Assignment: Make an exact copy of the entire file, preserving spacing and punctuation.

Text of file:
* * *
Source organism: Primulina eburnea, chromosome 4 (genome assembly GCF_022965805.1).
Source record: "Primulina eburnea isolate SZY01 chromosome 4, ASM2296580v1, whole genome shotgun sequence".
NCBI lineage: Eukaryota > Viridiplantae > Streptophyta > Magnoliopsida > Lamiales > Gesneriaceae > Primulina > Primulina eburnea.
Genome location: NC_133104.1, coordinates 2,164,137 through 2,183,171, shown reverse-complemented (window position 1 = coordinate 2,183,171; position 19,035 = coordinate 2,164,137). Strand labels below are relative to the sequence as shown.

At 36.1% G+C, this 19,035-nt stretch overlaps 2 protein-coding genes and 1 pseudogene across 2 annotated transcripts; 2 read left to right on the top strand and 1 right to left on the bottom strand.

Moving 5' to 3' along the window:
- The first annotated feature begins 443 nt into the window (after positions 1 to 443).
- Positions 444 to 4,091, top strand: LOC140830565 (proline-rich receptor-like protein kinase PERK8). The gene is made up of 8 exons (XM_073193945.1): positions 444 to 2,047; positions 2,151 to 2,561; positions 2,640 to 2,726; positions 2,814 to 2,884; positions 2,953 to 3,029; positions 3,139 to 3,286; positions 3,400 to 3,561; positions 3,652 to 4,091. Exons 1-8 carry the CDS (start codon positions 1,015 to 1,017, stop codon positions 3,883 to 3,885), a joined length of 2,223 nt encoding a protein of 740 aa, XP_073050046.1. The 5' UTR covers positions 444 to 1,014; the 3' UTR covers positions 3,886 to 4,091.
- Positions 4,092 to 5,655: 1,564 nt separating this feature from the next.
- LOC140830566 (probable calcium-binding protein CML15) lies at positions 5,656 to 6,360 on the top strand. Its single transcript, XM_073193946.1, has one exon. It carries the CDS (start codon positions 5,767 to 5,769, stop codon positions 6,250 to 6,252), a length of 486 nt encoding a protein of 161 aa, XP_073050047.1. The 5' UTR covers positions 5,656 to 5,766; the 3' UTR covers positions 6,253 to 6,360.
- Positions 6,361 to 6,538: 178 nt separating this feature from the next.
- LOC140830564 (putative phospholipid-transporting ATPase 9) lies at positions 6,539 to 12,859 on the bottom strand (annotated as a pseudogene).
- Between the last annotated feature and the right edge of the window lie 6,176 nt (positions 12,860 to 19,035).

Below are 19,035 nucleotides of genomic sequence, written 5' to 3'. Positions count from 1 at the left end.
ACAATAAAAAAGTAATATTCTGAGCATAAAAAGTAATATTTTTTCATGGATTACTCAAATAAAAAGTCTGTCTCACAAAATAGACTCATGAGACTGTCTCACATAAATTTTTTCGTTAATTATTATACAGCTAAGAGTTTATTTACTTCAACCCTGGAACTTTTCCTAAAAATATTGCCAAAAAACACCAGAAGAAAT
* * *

Source organism: Primulina eburnea, chromosome 4 (genome assembly GCF_022965805.1).
Source record: "Primulina eburnea isolate SZY01 chromosome 4, ASM2296580v1, whole genome shotgun sequence".
NCBI lineage: Eukaryota > Viridiplantae > Streptophyta > Magnoliopsida > Lamiales > Gesneriaceae > Primulina > Primulina eburnea.
Genome location: NC_133104.1, coordinates 2,164,137 through 2,183,171, shown reverse-complemented (window position 1 = coordinate 2,183,171; position 19,035 = coordinate 2,164,137). Strand labels below are relative to the sequence as shown.

At 36.1% G+C, this 19,035-nt stretch overlaps 2 protein-coding genes and 1 pseudogene across 2 annotated transcripts; 2 read left to right on the top strand and 1 right to left on the bottom strand.

Moving 5' to 3' along the window:
- The first annotated feature begins 443 nt into the window (after positions 1 to 443).
- Positions 444 to 4,091, top strand: LOC140830565 (proline-rich receptor-like protein kinase PERK8). The gene is made up of 8 exons (XM_073193945.1): positions 444 to 2,047; positions 2,151 to 2,561; positions 2,640 to 2,726; positions 2,814 to 2,884; positions 2,953 to 3,029; positions 3,139 to 3,286; positions 3,400 to 3,561; positions 3,652 to 4,091. Exons 1-8 carry the CDS (start codon positions 1,015 to 1,017, stop codon positions 3,883 to 3,885), a joined length of 2,223 nt encoding a protein of 740 aa, XP_073050046.1. The 5' UTR covers positions 444 to 1,014; the 3' UTR covers positions 3,886 to 4,091.
- Positions 4,092 to 5,655: 1,564 nt separating this feature from the next.
- LOC140830566 (probable calcium-binding protein CML15) lies at positions 5,656 to 6,360 on the top strand. Its single transcript, XM_073193946.1, has one exon. It carries the CDS (start codon positions 5,767 to 5,769, stop codon positions 6,250 to 6,252), a length of 486 nt encoding a protein of 161 aa, XP_073050047.1. The 5' UTR covers positions 5,656 to 5,766; the 3' UTR covers positions 6,253 to 6,360.
- Positions 6,361 to 6,538: 178 nt separating this feature from the next.
- LOC140830564 (putative phospholipid-transporting ATPase 9) lies at positions 6,539 to 12,859 on the bottom strand (annotated as a pseudogene).
- Between the last annotated feature and the right edge of the window lie 6,176 nt (positions 12,860 to 19,035).

Below are 19,035 nucleotides of genomic sequence, written 5' to 3'. Positions count from 1 at the left end.
ACAATAAAAAAGTAATATTCTGAGCATAAAAAGTAATATTTTTTCATGGATTACTCAAATAAAAAGTCTGTCTCACAAAATAGACTCATGAGACTGTCTCACATAAATTTTTTCGTTAATTATTATACAGCTAAGAGTTTATTTACTTCAACCCTGGAACTTTTCCTAAAAATATTGCCAAAAAACACCAGAAGAAAT